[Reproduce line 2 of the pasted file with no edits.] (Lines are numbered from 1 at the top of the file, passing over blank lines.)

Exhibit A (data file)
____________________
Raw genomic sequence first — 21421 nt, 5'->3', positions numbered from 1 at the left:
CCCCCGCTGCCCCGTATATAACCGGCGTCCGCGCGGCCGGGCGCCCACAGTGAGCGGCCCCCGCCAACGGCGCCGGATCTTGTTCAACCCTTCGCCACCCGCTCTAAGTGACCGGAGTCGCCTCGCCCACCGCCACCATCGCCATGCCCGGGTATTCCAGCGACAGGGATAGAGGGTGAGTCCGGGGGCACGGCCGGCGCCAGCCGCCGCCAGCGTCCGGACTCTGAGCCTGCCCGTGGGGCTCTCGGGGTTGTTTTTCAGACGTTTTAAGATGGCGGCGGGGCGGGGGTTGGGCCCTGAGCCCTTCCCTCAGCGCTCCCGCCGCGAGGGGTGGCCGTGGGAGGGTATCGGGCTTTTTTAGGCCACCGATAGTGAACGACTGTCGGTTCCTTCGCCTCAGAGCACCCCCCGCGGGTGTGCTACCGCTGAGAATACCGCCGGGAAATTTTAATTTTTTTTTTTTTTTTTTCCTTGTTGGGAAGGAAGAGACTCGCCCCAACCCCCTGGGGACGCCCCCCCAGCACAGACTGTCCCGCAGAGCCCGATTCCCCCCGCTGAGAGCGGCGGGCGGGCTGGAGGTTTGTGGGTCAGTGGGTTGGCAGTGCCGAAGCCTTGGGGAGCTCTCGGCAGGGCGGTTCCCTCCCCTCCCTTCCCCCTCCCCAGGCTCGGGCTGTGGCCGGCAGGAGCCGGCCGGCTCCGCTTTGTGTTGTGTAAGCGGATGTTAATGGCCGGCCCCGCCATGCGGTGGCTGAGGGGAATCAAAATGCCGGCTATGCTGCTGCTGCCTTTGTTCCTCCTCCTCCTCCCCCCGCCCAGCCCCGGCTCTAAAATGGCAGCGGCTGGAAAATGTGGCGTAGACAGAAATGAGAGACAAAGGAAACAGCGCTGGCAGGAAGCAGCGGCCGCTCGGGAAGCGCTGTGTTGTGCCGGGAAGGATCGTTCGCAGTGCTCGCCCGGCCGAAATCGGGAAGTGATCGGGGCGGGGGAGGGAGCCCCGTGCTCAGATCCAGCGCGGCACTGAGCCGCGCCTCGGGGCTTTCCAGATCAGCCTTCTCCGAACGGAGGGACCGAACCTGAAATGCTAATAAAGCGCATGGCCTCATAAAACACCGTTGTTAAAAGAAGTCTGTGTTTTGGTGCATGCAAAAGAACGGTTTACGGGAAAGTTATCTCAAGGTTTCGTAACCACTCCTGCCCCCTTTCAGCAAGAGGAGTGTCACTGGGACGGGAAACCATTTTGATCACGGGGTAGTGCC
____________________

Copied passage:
CCCCCGCTGCCCCGTATATAACCGGCGTCCGCGCGGCCGGGCGCCCACAGTGAGCGGCCCCCGCCAACGGCGCCGGATCTTGTTCAACCCTTCGCCACCCGCTCTAAGTGACCGGAGTCGCCTCGCCCACCGCCACCATCGCCATGCCCGGGTATTCCAGCGACAGGGATAGAGGGTGAGTCCGGGGGCACGGCCGGCGCCAGCCGCCGCCAGCGTCCGGACTCTGAGCCTGCCCGTGGGGCTCTCGGGGTTGTTTTTCAGACGTTTTAAGATGGCGGCGGGGCGGGGGTTGGGCCCTGAGCCCTTCCCTCAGCGCTCCCGCCGCGAGGGGTGGCCGTGGGAGGGTATCGGGCTTTTTTAGGCCACCGATAGTGAACGACTGTCGGTTCCTTCGCCTCAGAGCACCCCCCGCGGGTGTGCTACCGCTGAGAATACCGCCGGGAAATTTTAATTTTTTTTTTTTTTTTTTCCTTGTTGGGAAGGAAGAGACTCGCCCCAACCCCCTGGGGACGCCCCCCCAGCACAGACTGTCCCGCAGAGCCCGATTCCCCCCGCTGAGAGCGGCGGGCGGGCTGGAGGTTTGTGGGTCAGTGGGTTGGCAGTGCCGAAGCCTTGGGGAGCTCTCGGCAGGGCGGTTCCCTCCCCTCCCTTCCCCCTCCCCAGGCTCGGGCTGTGGCCGGCAGGAGCCGGCCGGCTCCGCTTTGTGTTGTGTAAGCGGATGTTAATGGCCGGCCCCGCCATGCGGTGGCTGAGGGGAATCAAAATGCCGGCTATGCTGCTGCTGCCTTTGTTCCTCCTCCTCCTCCCCCCGCCCAGCCCCGGCTCTAAAATGGCAGCGGCTGGAAAATGTGGCGTAGACAGAAATGAGAGACAAAGGAAACAGCGCTGGCAGGAAGCAGCGGCCGCTCGGGAAGCGCTGTGTTGTGCCGGGAAGGATCGTTCGCAGTGCTCGCCCGGCCGAAATCGGGAAGTGATCGGGGCGGGGGAGGGAGCCCCGTGCTCAGATCCAGCGCGGCACTGAGCCGCGCCTCGGGGCTTTCCAGATCAGCCTTCTCCGAACGGAGGGACCGAACCTGAAATGCTAATAAAGCGCATGGCCTCATAAAACACCGTTGTTAAAAGAAGTCTGTGTTTTGGTGCATGCAAAAGAACGGTTTACGGGAAAGTTATCTCAAGGTTTCGTAACCACTCCTGCCCCCTTTCAGCAAGAGGAGTGTCACTGGGACGGGAAACCATTTTGATCACGGGGTAGTGCC